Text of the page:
Author Topic: Headphone Output De-Emphasis  (Read 3892 times)

Storm905

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Headphone Output De-Emphasis
« on: August 24, 2012, 06:13:03 am »
Ii there 50/75us de-emphasis applied to the headphone output, and where do you set it?  Does not sound like it.  If not, can this be added? Cheers

Jan

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Re: Headphone Output De-Emphasis
« Reply #1 on: August 24, 2012, 08:58:10 am »
The audio output does not work as a reference output. Its purpose is different, thus the trebles are emphasized different way that corresponds to 50/75 us deemphasis. In the FM Scope the demodulated signal is showed without deemphasis applied. Deemphasis options will be however added in future version.

For the FM deviation measurements the preemphasis time constant is fully irrelevant as FM deviation limit is defined for a modulation signal that already includes preemphasis. This results into an unorthodox but valid conclusion that from this view preemphasis has only the same role like setting trebles on studio equalizer (that by the way differs station to station).

Nowadays modulation processors with multiple audio dynamics compression stages, multiband processing, lot of settings and other features unfortunately make hard to verify what time constant is really applied in the broadcast chain. More often the most decisive parameter is how does it sound on an average receiver.

Storm905

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Re: Headphone Output De-Emphasis
« Reply #2 on: August 24, 2012, 12:32:59 pm »
Hi Jan.  While the headphone output is not a reference output, it is the none the less useful if it sounds broadly like a average receiver in the local market (i.e. with 50us de-emphasis in this market).   As it can be the source audio device for the pc MP3 recorder, listening to the MP3 files remotely could give a quick and rough indication of possible incorrect pre-emphasis settings in the audio processor, link or transmitter.

I once went to an isolated FM site where another broadcaster had applied pre-emphasis in their processor (with no de-emphasis on output) and then applied pre-emphasis again in their transmitter.  Ran like that for years apparently.  Sounded shocking and of course with relatively low modulation power to accommodate for the 2nd pre-emphasis boost.  A great case for a P175 left on site and a better set of ears to listen to the MP3 files remotely...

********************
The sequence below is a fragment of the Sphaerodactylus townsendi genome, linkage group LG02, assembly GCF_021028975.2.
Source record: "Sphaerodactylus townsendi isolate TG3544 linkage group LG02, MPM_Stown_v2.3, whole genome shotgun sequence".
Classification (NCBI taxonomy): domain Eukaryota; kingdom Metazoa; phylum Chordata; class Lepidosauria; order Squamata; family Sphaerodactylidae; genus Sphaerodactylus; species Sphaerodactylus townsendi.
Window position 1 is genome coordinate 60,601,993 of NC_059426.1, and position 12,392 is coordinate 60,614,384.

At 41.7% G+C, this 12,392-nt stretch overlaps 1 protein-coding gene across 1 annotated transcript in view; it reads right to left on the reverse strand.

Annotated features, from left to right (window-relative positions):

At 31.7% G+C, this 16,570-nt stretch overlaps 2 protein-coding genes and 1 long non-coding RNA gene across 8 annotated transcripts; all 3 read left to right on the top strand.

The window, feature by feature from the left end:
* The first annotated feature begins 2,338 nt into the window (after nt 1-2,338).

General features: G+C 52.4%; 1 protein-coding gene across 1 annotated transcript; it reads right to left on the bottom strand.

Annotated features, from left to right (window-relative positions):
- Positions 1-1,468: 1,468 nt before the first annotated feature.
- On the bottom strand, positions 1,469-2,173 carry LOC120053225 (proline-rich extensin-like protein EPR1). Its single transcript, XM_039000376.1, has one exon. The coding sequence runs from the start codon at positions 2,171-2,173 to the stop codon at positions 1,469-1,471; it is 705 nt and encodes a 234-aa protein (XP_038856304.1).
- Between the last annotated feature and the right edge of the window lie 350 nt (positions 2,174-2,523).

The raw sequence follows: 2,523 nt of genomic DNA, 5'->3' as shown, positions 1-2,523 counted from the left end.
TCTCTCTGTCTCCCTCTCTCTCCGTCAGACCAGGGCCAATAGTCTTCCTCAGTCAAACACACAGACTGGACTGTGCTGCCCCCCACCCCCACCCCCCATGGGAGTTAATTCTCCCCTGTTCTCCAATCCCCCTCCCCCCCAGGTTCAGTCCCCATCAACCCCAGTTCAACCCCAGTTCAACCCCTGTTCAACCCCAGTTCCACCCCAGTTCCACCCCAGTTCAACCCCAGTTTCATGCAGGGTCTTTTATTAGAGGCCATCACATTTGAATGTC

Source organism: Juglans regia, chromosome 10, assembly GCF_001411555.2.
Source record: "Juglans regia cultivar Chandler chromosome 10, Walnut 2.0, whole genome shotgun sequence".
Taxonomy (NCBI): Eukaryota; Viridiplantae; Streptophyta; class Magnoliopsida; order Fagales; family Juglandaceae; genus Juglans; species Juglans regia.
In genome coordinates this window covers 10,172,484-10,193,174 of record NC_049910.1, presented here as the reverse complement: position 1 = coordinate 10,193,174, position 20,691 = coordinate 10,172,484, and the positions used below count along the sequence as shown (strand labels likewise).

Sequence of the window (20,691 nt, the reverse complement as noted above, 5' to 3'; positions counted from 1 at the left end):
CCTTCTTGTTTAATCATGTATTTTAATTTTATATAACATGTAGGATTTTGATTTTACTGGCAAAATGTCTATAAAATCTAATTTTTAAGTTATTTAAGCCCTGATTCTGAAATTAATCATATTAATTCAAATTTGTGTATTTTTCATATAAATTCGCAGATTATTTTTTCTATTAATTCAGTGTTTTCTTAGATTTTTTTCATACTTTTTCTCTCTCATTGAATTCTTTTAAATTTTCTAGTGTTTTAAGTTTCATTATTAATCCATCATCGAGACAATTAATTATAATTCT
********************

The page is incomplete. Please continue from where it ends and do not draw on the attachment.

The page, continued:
Jan

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Re: Headphone Output De-Emphasis
« Reply #3 on: August 27, 2012, 12:48:44 pm »
See the frequency characteristic attached. Similar to spectrum analyzers the audio output has some specific purpose. The P175 effectively amplifies trebles by about 5 dB as the original idea was to make noise more audible. Note that the device is not an FM tuner but it is a measuring equipment, thus its internal structure differs from any FM receiver. Adding high quality flat stereo audio output would require implementing parallel FM receiver and exceeding the budget that now allows to offer this device below 200 EUR.
Your need to recognize double pre-emphasis or no pre-emphasis is not affected. As noted before, an absolute value of attenuation is not so relevant. More important is the relative difference and ability to recognize it, that is unaffected of course. Pre-emphasis failure is something you usually cannot directly measure "from air" but you can recognize by ears if you use the same receiver for a long time.

Storm905

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Re: Headphone Output De-Emphasis
« Reply #4 on: August 28, 2012, 02:36:12 pm »
That make sense, thanks.  I understand high quality stereo output is not possible or intended in the price range of the unit.   

For those using the FM Scope/Guard MP3 recorder (or a real time MP3 streamer for distant P175's), the P175 will typically be the audio source for that, and while the audio does not have to be stereo, nor be accurately flat/de-emphasised,  it is desirable (if its easy i.e. without extra hardware, cost, etc), that the audio spectral balance of the MP3 recordings retrieved roughly sound like an average or budget FM tuner.  Remote monitoring of the MP3 audio may not always be done by someone familiar with the treble boost applied in the P175. 

Sure, if the ~5db P175 treble boost is hardware fixed, then ok that's understood.  If it's applied via DSP then a rough ~50/75 de-emphasis curve could still be useful  **if easily done in software** at a future time.

Not important though.  For now its useful knowing there is a boost, and the idea behind it. Thanks.